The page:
Shashlik Restaurant is a special one. With a long and fascinating history as one of Singapore’s oldest and Russian-Hainanese restaurant, it’s a living piece of history in every bite.
“For the archetypal Hainanese dish, the Hainanese Pork Chop (S$16.80 with the lunch set) is a good bet. A thing to look out for in any Hainanese pork chop is that crust. Instead of normal breading, pounded up crackers are used instead, which gave it that unique toasty flavour.”
“While I will always be an advocate of our Singaporean hawker culture, something has to be said about preserving our home-grown restaurants, especially ones with such an important history.”
Shashlik Restaurant: 545 Orchard Road, Far East Shopping Centre, #06-19, Singapore 238882 | Tel: +65 6732 6401 | Opening Hours: 12pm – 2.15pm & 6pm – 9.15pm (Tue to Sun), Closed on Mon | Facebook | Website | Tripadvisor
Pizza doesn’t have to expensive to be good. Butternut is where you can find delicious thin crust pizza that won’t burn a hole in your wallet.
“If you’ve never had butternut before, it’s sweet and nutty—like a milder version of butterscotch, if you will. That, together with the well-marinated chicken and the crisp thin crust pizza, is a recipe for a lovely meal. I wouldn’t want to share this!
ButterNut is a homely Western fusion stall that does pretty great thin crust pizza. If I happen to be in the area next time, I wouldn’t mind popping by for another taste of that ButterNut Chicken Pizza. I’d recommend bringing a friend or two along so that you can try more of the pizzas.”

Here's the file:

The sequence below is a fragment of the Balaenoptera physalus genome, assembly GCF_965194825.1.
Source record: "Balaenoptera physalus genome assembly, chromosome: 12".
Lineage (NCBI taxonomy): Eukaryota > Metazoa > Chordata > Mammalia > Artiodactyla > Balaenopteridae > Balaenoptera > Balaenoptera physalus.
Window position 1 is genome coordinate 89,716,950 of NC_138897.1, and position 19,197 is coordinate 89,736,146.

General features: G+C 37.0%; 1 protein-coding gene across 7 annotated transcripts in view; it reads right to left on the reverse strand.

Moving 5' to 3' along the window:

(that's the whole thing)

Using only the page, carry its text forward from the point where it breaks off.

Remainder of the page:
Butternut: 3 Yung Sheng Road, Taman Jurong Market & Food Centre, #02-108, Singapore 618499 | Tel: +65 8200 0610 | Opening Hours :11am – 2pm (Wed to Sun), 6pm – 9pm (Wed, Thu & Sun), 6pm – 11pm (Fri & Sat) | Facebook | Website | Tripadvisor
You’d think that porridge is the last thing you’ll want in our weather, but White House Teochew Porridge will prove otherwise. With a focus on fresh ingredients and an excellent hand behind the wok, you wouldn’t want for anything else.
“Just like the many patrons of White House Teochew Porridge, I would gladly have a serving of Teochew porridge amidst the afternoon heat, even more so if it’s pouring. The skill and heart that goes into preparing each dish at White House Teochew Porridge is evident from each spoonful. I just couldn’t get enough.
Clearly, Teochew porridge or any kind is more than just ‘sick people food’. It’s comforting, homely and would leave you rubbing your tummy, utterly content with the meal. If you’re still not convinced, I urge you to visit White House Teochew Porridge and see for yourself. “
For all you visual creatures out there, we have also included 10 videos features of our local F&B scene for you to #LoveYourLocalSG.
Soulfood Catering is your traditional Nasi Lemak with an Australian Barbeque twist. It doesn’t get any better than that!